Surveillance for dental caries, dental sealants, tooth retention, edentulism, and enamel fluorosis--United States, 1988-1994 and 1999-2002.
ABSTRACT Dental caries is a common chronic disease that causes pain and disability across all age groups. If left untreated, dental caries can lead to pain and infection, tooth loss, and edentulism (total tooth loss). Dental sealants are effective in preventing dental caries in the occlusal (chewing) and other pitted and fissured surfaces of the teeth. Enamel fluorosis is a hypomineralization of enamel related to fluoride exposure during tooth formation (first 6 years for most permanent teeth). Exposure to fluoride throughout life is effective in preventing dental caries. This is the first CDC Surveillance Summary that addresses these conditions and practices.
1988-1994 and 1999-2002.
The National Health and Nutrition Examination Survey (NHANES) is an ongoing survey of representative samples of the civilian, noninstitutionalized U.S. population aged >/=2 months in NHANES 1988-1994 and all ages during 1999-2002. The dental component gathered information on persons aged >/=2 years.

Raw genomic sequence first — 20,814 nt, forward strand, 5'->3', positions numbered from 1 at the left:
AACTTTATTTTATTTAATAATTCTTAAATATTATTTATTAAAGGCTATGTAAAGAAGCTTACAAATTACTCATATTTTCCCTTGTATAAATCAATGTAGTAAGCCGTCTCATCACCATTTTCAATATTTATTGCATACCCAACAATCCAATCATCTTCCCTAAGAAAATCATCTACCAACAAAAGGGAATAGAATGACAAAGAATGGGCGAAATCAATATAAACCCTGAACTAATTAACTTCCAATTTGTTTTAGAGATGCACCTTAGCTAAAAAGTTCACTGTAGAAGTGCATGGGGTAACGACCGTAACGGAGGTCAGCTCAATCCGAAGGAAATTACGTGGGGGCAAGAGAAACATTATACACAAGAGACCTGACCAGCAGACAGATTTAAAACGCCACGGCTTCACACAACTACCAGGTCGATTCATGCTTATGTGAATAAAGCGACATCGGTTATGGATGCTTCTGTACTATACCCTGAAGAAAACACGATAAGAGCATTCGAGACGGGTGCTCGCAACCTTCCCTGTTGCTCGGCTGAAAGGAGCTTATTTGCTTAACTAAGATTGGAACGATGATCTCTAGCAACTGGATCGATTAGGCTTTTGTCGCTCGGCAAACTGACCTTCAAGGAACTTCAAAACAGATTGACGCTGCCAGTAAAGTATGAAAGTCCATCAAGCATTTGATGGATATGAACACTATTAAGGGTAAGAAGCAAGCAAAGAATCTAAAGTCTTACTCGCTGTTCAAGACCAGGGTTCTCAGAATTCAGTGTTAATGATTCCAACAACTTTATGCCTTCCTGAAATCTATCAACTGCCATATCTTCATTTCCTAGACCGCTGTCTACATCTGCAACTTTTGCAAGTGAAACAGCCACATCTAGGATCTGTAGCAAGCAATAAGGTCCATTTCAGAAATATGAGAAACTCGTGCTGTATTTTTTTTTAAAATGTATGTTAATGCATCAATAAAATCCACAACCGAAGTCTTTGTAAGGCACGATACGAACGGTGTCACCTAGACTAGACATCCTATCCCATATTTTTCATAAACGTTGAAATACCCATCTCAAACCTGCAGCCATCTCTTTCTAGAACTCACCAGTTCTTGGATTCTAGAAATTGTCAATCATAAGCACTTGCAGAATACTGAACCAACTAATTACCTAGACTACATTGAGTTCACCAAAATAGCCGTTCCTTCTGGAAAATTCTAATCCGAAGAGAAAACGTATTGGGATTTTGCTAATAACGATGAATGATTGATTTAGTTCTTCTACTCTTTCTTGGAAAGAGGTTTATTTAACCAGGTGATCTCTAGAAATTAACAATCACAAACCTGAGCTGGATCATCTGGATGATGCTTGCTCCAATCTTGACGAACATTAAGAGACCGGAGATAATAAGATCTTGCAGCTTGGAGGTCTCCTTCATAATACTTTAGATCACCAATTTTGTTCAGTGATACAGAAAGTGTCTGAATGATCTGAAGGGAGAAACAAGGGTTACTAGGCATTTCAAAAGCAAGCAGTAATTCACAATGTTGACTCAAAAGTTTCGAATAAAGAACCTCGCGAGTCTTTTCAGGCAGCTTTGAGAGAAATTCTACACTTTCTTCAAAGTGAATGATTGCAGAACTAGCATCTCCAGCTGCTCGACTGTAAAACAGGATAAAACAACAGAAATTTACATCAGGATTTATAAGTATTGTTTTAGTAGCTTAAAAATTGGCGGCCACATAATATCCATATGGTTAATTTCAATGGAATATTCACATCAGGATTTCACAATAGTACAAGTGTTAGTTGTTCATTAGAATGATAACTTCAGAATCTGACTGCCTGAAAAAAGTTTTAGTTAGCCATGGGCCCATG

During 1999-2002, among children aged 2-11 years, 41% had dental caries in their primary teeth. Forty-two percent of children and adolescents aged 6-19 years and approximately 90% of adults had dental caries in their permanent teeth. Among children aged 6-19 years, 32% had received dental sealants. Adults aged >/=20 years retained a mean of 24 of 28 natural teeth and 8% were edentulous. Among persons aged 6-39 years, 23% had very mild or greater enamel fluorosis. Disparities were noticed across all age groups, among racial/ethnic groups, persons with lower education and income, and by smoking status. From 1988-1994 to 1999-2002, four trends were observed: 1) no change in the prevalence of dental caries in primary teeth among children aged 2-11 years, 2) a reduction in prevalence of caries in permanent teeth of up to 10 percentage points among persons aged 6-19 years and up to six percentage points among dentate adults aged >/=20 years, 3) an increase of 13 percentage points in dental sealants among persons aged 6-19 years, and 4) a six percentage point reduction in total tooth loss (edentulism) among persons aged >/=60 years.